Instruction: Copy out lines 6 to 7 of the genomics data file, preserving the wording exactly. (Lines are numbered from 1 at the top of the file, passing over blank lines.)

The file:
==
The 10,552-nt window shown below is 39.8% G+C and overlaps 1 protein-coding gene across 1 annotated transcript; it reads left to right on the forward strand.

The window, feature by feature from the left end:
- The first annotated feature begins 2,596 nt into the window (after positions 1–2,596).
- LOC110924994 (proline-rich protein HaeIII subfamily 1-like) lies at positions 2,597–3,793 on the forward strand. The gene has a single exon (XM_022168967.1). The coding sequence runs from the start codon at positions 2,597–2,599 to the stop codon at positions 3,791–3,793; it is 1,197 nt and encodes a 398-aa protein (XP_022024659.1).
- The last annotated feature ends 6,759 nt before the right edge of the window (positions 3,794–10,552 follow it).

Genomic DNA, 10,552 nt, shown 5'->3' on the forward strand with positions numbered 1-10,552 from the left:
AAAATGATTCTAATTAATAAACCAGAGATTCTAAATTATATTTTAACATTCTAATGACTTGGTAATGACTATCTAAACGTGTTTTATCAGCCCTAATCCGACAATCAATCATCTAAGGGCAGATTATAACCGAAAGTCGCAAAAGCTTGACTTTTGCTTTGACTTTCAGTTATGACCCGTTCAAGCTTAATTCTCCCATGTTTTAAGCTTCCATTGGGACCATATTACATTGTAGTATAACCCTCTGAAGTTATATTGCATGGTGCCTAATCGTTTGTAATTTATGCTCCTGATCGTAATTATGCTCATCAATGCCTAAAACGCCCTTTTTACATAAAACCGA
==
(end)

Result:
Genomic DNA, 10,552 nt, shown 5'->3' on the forward strand with positions numbered 1-10,552 from the left:
AAAATGATTCTAATTAATAAACCAGAGATTCTAAATTATATTTTAACATTCTAATGACTTGGTAATGACTATCTAAACGTGTTTTATCAGCCCTAATCCGACAATCAATCATCTAAGGGCAGATTATAACCGAAAGTCGCAAAAGCTTGACTTTTGCTTTGACTTTCAGTTATGACCCGTTCAAGCTTAATTCTCCCATGTTTTAAGCTTCCATTGGGACCATATTACATTGTAGTATAACCCTCTGAAGTTATATTGCATGGTGCCTAATCGTTTGTAATTTATGCTCCTGATCGTAATTATGCTCATCAATGCCTAAAACGCCCTTTTTACATAAAACCGA